In the metric U, a difference between the displacement values of the paired wheels, is a direct reflection of the difference between effective rolling radii of those wheels and can be attributed to one tire having changed because of loss of air pressure. The metric is selected to accentuate the effect caused by the low pressure tire, by comparing the differences in displacements in each pair of wheels, front and back. If the difference in the effective rolling radii remains unchanged, then the calculated metric will remain low and be of no significance.
After the metric U is calculated, the displacement accumulators are reset to zero in step 370.
In step 380, the process looks to see if a reset signal has been received. As discussed above, such a signal would be provided following service to correct a previously detected low tire condition. In addition, the reset signal may be provided as part of a regular maintenance routine in which all the tires are rotated, any tires are replaced, or any inflation is adjusted. If such a reset signal were detected at step 380, a tire warning reset routine 390 would be performed to update a baseline metric U0 from future metric measurements.
The tire warning reset routine 390 updates a baseline metric value U0 when the tire pressure conditions are thought to be acceptable to the driver or tire mechanic. A reset is requested by activating the warning reset switch 40 in FIG. 1. Although the baseline metric U0 will not be updated immediately, the processor 100 will immediately inhibit the low tire warning indicator 30.
The baseline value U0 is based upon an average value of the tire warning metric U. The particular averaging means may be any of the following: a batch average for a chosen fixed number of metric U updates; a low pass filtered value of metric U updates taken over a fixed chosen time interval; or a low pass filtered value of metric U updates taken over a self-adapting time interval, with the interval period automatically adjusted until a performance criteria on the maximum acceptable variance of U0 is met. The parameters of the selected averaging method are fine-tuned for the particular vehicle and tire combination.
In step 400, the calculated metric U is compared with the predetermined baseline metric U0 to derive an absolute value of the difference. This value is referred to as the calibrated metric 1Ucal 1. The calibrated metric is then processed in a low tire warning confidence routine 410, shown in FIG. 4. If the confidence level is determined in routine 410 to be sufficiently high, the low tire warning will be activated in step 420.
In FIG. 4, the routine is shown for determining if the calibrated metric 1Ucal 1 is sufficient to indicate that a low tire condition is detected, and when a sufficient number of such detections occur to provide assurance that a low tire condition actually exists.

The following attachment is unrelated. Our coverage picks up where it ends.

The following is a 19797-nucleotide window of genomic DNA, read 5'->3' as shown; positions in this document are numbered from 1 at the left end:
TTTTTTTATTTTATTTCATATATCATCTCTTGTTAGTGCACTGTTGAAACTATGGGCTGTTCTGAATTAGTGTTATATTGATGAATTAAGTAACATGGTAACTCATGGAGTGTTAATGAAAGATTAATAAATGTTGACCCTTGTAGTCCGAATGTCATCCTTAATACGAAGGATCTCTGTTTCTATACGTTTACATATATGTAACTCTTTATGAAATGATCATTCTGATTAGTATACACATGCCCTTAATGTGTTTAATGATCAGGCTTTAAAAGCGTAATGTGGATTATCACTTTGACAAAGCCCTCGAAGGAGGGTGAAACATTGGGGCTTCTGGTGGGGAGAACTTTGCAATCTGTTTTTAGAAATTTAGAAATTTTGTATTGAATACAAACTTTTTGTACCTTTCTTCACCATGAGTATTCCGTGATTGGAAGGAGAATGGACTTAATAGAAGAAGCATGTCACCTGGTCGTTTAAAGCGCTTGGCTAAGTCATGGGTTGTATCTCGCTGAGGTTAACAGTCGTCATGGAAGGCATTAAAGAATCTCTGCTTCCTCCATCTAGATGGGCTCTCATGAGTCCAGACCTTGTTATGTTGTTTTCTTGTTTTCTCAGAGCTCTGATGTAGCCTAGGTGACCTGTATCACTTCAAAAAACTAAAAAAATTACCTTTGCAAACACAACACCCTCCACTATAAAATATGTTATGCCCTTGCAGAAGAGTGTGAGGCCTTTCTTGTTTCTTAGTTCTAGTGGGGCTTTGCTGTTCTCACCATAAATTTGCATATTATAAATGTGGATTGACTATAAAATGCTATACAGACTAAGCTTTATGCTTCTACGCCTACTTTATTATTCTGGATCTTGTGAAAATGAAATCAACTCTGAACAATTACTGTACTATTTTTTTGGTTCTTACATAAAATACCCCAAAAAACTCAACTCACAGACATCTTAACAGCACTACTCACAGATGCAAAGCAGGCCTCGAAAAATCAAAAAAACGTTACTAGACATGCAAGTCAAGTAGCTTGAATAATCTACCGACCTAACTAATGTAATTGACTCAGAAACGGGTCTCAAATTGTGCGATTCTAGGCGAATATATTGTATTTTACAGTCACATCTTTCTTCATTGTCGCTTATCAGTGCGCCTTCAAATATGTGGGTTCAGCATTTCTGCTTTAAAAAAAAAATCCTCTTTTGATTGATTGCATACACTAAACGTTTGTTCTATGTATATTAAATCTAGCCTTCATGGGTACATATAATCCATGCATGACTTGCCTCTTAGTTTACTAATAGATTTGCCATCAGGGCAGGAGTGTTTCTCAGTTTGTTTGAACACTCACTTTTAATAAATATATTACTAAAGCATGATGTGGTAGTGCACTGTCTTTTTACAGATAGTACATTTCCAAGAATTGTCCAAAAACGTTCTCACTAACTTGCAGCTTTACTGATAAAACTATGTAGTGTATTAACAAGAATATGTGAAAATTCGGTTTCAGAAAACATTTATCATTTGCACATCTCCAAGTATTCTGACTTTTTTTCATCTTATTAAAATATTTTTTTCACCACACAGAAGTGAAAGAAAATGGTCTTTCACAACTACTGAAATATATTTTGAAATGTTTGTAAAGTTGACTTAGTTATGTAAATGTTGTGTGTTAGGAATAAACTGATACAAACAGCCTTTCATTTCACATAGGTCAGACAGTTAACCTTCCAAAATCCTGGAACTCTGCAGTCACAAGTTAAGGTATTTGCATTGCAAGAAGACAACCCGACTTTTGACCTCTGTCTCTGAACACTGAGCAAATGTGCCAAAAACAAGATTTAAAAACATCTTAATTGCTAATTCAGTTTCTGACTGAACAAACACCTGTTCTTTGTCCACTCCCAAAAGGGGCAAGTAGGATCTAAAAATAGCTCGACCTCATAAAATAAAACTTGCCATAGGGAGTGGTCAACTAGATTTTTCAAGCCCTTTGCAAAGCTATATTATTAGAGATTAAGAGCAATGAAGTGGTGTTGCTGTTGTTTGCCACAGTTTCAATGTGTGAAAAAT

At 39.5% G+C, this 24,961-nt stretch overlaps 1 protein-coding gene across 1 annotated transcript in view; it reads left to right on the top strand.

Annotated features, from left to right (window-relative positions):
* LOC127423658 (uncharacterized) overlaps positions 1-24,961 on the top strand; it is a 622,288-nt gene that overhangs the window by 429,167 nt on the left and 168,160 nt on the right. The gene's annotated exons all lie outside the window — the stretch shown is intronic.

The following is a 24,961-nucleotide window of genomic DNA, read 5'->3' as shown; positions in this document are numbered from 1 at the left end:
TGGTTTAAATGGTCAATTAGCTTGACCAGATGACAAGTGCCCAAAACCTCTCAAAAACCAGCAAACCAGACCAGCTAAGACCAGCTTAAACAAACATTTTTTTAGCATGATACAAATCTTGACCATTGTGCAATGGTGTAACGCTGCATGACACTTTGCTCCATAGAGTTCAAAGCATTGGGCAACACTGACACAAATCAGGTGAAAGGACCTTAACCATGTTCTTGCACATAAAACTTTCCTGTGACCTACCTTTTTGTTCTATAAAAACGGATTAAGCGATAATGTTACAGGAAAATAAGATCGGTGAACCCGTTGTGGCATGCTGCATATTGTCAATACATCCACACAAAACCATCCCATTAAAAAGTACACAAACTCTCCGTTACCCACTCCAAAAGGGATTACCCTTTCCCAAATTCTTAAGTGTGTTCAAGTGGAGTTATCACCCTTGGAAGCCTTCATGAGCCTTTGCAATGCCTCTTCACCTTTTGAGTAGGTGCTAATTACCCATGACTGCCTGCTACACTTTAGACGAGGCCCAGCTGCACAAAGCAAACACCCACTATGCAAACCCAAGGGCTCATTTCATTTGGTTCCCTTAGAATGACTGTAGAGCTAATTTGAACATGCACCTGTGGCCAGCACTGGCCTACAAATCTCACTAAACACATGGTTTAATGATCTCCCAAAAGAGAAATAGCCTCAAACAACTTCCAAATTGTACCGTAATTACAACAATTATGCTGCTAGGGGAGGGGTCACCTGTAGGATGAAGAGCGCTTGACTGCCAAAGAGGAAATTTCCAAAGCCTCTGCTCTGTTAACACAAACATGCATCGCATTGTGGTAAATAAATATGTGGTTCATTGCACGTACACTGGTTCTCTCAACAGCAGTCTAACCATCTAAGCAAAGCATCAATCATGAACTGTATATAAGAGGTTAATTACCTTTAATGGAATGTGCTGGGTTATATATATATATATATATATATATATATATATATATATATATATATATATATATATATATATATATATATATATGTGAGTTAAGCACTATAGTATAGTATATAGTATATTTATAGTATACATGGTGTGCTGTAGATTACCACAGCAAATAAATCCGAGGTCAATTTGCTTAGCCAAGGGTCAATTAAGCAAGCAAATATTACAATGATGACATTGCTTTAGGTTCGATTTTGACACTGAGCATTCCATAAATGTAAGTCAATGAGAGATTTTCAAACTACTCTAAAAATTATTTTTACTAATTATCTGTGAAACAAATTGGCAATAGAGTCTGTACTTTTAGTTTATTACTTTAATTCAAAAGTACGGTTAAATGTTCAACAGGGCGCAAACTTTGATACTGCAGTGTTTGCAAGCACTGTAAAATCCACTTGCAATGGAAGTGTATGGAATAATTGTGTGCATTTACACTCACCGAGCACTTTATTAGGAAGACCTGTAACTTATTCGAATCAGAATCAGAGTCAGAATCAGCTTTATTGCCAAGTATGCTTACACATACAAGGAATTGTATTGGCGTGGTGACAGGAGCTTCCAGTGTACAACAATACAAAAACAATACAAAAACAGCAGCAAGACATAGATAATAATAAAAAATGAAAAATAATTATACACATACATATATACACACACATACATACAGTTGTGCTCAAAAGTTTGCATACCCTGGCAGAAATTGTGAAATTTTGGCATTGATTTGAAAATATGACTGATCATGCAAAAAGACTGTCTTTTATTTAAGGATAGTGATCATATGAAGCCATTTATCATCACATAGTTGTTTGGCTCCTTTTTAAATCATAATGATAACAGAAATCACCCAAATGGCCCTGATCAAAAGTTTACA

An accumulation of sufficiently high values of 1Ucal is made in routine 410 and are represented by a confidence factor Fo. At step 411, Fo is read. In step 412, the calibrated metric 1Ucal 1 is compared with a predetermined calibrated metric threshold value Uthresh. If the comparison in step 412 determines that 1Ucal 1 exceeds Uthresh, an updated confidence factor Fn is calculated in step 415 by incrementing the confidence factor Fo read in step 411 by a predetermined increment factor M. In this case, M is and an integer, but may be a constant, or a variable based on conditions selected by one who implements the invention. After step 415, confidence factor Fo is set equal to updated confidence factor Fn in step 417.
In step 416, the updated confidence factor Fn is determined by decrementing the confidence factor Fo by a predetermined decrement factor D, when the calibrated metric 1Ucal 1 is determined in step 416 to be below the calibrated metric threshold value Uthresh. In this case, D is and an integer, but may be a constant, or a variable based on conditions selected by one who implements the invention. In this embodiment, the use of a decrementing step to offset the incrementing step, means that the building of a confidence factor to a predetermined threshold value may take longer, but the confidence in the determination of a low tire condition will be stronger and less likely to give false warnings.
As an alternative to the count down of the confidence factor Fn in step 416, that step can be eliminated in favor of step 415 alone. If the factor M is carefully determined, the appropriate confidence level can be reached.
In step 418, the confidence factor Fo from step 417 is compared with a predetermined confidence threshold to determine if the system has sufficient confidence to provide a warning to the vehicle operator that a low tire condition exists and that service should be performed to correct the condition.
It should be understood that the present invention described herein is illustrative. As such, the terminology used is intended to be in the nature of words of description rather than limitation. It should be further understood that many modifications and variations of the present invention are possible in light of the above teachings. Therefore, it is believed that, within the scope of the appended claims, the present invention may be practiced otherwise than as specifically described.
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|U.S. Classification||340/442, 702/148, 200/61.22, 116/34.00R, 702/190, 73/146.2, 340/444, 702/141, 73/146.5, 701/30.6|
|International Classification||B60C23/02, B60C23/06|
|May 2, 1997||AS||Assignment|
Owner name: FORD GLOBAL TECHNOLOGIES, INC., MICHIGAN
Free format text: ASSIGNMENT OF ASSIGNORS INTEREST;ASSIGNOR:FORD MOTOR COMPANY;REEL/FRAME:008564/0053
Effective date: 19970430
|Jun 20, 1997||AS||Assignment|
Owner name: FORD MOTOR COMPANY, MICHIGAN
Free format text: ASSIGNMENT OF ASSIGNORS INTEREST;ASSIGNORS:BOESCH, MATHEW;RHODE, DOUGLAS;REEL/FRAME:008575/0528
Effective date: 19961216
|Jul 2, 2001||FPAY||Fee payment|
Year of fee payment: 4
|Jun 30, 2005||FPAY||Fee payment|
Year of fee payment: 8
|Jun 22, 2009||FPAY||Fee payment|
Year of fee payment: 12